Sláinte! A night of Scotch pairings made for a rousing — and carousing — success

Wine pairings tend to get the most attention in hospitality, but what about Scotch? Members of CF Winnipeg were treated to a convincing seminar on the neglected pairing, tasting four rounds of whiskey, each one representative of a method, process and region that make it special.

Gary Dawyduk, a product ambassador for the Grant Park Liquor Mart, took chefs from simply defining Scotch whiskey to examining the role of oak, blending and Scotch’s unique coastal influences, while local chef-members were instrumental in preparing the fantastic food pairings. Working with Mo Razik, president of Fenton’s Wine Merchants, Dawyduk shared his vast knowledge and experience.

First up, chef Jason Wortzman of Granny’s Poultry prepared Dijon-herb tartlets with Granny’s cranberry-chipotle sausage and Manchego cheese. This was paired with Famous Grouse Blended Scotch and Glenmorangie Original 10 year, which Dawyduk used as a benchmark for the evening.

While Dawyduk broke down how the Scotches interacted with the food, chef Jared Lavallee, of Assiniboia Downs and Via Rail, prepared the next accompaniment: seared veal meatballs seasoned with fresh herbs, which he skewered alongside roasted bell peppers, cherry tomatoes and red onions, and served with a toasted walnut demi-glaze. Two favourites, the Lowland Auchentoshan 12 year and Johnnie Walker Black, made for bold — and educational — accompaniments.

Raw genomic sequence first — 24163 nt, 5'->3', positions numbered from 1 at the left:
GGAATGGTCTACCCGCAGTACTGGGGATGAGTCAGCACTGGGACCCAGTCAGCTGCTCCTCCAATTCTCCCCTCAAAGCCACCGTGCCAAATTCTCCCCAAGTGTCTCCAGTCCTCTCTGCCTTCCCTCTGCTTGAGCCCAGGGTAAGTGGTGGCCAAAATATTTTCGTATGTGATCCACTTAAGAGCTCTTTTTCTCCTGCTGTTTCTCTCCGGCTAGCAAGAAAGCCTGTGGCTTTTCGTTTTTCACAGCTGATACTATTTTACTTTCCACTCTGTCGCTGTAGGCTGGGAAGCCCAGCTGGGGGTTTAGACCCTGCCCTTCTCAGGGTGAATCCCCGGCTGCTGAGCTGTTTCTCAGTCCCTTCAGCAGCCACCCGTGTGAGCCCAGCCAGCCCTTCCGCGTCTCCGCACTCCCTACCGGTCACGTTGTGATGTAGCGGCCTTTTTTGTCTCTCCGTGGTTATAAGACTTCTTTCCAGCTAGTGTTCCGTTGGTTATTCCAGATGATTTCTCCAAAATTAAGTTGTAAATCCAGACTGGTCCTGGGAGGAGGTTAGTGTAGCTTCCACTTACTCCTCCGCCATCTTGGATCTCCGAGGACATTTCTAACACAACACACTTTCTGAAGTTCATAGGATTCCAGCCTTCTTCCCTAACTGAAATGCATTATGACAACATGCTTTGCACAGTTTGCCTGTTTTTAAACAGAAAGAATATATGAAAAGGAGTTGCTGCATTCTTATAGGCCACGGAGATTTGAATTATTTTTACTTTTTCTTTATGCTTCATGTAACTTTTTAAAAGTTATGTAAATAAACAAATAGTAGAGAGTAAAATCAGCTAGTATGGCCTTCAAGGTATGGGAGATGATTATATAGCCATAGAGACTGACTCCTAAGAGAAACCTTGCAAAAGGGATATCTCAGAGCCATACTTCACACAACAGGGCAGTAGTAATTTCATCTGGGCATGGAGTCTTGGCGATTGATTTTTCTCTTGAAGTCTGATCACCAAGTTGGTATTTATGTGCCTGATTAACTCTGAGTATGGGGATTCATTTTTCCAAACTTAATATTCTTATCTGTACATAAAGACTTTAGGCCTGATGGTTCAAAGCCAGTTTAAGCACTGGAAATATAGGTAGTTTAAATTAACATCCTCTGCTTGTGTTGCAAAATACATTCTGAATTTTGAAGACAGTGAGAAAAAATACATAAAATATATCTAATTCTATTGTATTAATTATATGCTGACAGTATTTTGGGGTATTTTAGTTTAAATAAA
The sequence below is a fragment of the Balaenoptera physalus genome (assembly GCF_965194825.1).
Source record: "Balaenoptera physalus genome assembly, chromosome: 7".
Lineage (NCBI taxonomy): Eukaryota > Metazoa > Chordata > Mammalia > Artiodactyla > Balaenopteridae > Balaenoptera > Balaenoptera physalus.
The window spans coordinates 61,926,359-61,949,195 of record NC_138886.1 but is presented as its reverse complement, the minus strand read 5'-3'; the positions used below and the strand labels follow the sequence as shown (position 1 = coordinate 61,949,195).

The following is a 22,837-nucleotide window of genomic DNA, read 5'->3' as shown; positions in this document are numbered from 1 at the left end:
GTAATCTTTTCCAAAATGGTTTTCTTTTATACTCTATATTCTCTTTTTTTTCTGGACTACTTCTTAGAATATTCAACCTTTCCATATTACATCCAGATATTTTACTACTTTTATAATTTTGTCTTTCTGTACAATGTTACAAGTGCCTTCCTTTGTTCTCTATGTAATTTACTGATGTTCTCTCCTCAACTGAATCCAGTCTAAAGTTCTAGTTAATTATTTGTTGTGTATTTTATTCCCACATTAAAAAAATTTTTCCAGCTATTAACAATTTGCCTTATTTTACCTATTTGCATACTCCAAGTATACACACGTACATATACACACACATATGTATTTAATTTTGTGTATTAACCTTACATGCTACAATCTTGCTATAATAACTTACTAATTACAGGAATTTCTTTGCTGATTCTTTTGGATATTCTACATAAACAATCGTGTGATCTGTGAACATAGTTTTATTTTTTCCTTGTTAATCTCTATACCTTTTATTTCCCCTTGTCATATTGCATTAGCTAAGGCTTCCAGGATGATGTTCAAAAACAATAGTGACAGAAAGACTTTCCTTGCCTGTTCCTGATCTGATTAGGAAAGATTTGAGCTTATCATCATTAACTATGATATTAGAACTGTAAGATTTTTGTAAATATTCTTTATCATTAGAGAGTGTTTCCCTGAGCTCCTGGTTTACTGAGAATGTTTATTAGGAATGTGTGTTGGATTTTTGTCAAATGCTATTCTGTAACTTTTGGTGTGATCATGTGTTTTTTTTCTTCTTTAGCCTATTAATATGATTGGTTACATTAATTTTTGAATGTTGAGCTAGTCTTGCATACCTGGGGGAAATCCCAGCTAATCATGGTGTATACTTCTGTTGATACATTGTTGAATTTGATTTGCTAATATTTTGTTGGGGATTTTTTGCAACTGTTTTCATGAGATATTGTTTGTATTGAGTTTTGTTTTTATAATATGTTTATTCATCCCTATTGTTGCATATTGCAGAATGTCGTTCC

Chefs Jesse Friesen and Ian Shapira, both of the Merchant Kitchen and Pizzeria Gusto, put together a heady dish of smoked salmon, beets, horseradish, candied turnips and a winter truffle puree. The smoke and heat highlighted the briny coastal influence of Orkney Isles’ Highland Park 12 year, as well as the peat from the Bowmore 12 year, a classic Islay dram. The islands are off the north and west coast of Scotland, respectively, and are known for producing smoky, ponderous whiskey. But Dawyduk saved the strongest stuff for last, pouring a final tasting of Aberlour a’Bunadh Batch 59 Cask Strength, which doesn’t get watered down to the usual 40 per cent ABV.

The night showed the chefs the finer points of the whiskey, and the processes employed to produce the unique tastes and characteristics of small-batch products. Special thanks to Razik, the Manitoba Liquor Mart and the chefs for their efforts in making this a great event.

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